Remaining space in space: Blue Origin auctions space flight

Blue Origin is planning its first manned flight into space on July 20th. Six astronauts can be there, five seats have already been taken. The sixth is now being auctioned. The space company founded by Jeff Bezos announced this on Wednesday.

The flight will take about eleven minutes and should cross the internationally recognized border to space at a height of 100 kilometers (Kármán line). The phase of weightlessness should be several minutes. The six astronauts are in the space capsule RSS First Step Crew Capsule sit by the missile New Shepard will be carried. The capsule is supposed to land gently in the Texan desert by parachute.

New Shepard has already successfully completed 15 unmanned flights over the Kármán Line and back in a row. After the most recent flight in April, Blue Origin has announced that manned flights will be launched soon. “Now is the time for astronauts to climb aboard,” says Blue Origin. “This journey will change the way you look at the world.”

From now until May 19, Blue Origin will accept blind bids online. The highest bid up to that point will be published on May 19th. From then on there will be further increases in public. The finale will be a live auction on June 12th. The entire amount of the highest bid will be donated to that of Blue Origin Club for Future donated. This organization wants to inspire young generations for STEM careers (mathematics, IT, natural sciences, technology). The next generation of researchers should design future life in space.

On the Auction website Blue Origin explains extensive but comprehensible conditions of participation: Anyone who wants to fly into space with Blue Origin must be of legal age, not be on various wanted or sanction lists, and be able to legally travel to the starting point in Texas. The COVID19 pandemic may represent an additional hurdle here. You also have to accept a confidentiality agreement and a liability waiver.

A height between 152 cm and 193 cm is required for the flight with a body weight of at least 50 kg but no more than 101 kg. Sportiness is required: the stairs of the starting tower, which correspond to about seven floors, have to be covered in a maximum of 90 seconds. You have to withstand 3 g for two minutes, 5.5 g for a few seconds. Fear of heights would be just as impractical as claustrophobia. In addition, the bladder has to withstand being strapped in the seat for up to 90 minutes.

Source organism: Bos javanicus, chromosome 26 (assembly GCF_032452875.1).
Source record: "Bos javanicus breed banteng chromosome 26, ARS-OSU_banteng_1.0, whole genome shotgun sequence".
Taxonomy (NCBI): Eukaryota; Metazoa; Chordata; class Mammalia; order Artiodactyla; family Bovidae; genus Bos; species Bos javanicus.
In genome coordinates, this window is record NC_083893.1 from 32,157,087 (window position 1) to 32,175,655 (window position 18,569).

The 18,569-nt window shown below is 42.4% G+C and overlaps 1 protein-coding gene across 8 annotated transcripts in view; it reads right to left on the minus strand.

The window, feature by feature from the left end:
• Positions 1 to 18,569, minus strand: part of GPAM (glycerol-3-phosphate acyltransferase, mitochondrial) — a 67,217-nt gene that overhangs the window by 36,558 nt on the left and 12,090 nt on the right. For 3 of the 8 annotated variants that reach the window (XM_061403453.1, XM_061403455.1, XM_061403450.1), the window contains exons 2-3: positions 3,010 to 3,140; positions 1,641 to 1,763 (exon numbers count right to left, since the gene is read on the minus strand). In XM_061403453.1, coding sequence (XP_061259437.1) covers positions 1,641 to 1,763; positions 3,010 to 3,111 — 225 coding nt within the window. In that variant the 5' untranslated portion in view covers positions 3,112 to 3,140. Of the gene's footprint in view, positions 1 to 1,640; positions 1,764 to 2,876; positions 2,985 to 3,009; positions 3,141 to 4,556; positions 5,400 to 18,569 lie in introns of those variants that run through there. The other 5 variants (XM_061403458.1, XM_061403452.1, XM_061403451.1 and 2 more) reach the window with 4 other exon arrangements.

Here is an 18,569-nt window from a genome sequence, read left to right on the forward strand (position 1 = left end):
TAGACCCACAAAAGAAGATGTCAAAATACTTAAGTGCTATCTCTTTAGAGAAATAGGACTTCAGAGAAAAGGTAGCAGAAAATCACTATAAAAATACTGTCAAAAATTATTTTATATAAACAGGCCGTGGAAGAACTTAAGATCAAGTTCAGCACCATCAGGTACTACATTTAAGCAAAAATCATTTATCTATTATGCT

Knowledge of English and hearing must be sufficient to understand instructions received by radio, even if the ambient noise reaches 100 decibels. In addition, you shouldn’t be blind because you have to be able to recognize and interpret warning lights. The one-piece suit must be put on by yourself, and the agile step over uneven terrain must not be a challenge.

Glasses and contact lenses are allowed. The planned start date on July 20th is not guaranteed. A start is agreed within six months after the end of the auction, i.e. in Advent at the latest.

Alan Shepard in a silver space suit

Alan Shepard, born in 1923, became America’s first astronaut in space in 1961. In 1971 he also landed on the moon. Shepard died in 1998.

(Image: NADA)

Blue Origin did not choose the start date for the auction on Wednesday by chance: The New Shepard rocket is named after Alan Shepard, the first US astronaut in space. Its premiere flight celebrated its sixtieth anniversary on May 5th.

Shepard was the second person in space on May 5, 1961. The month before, Yuri Gagarin was the first person to have been in space. The cosmonaut even managed to circumnavigate the earth completely. Blue Origin is not planning that with New Shepard.


To home page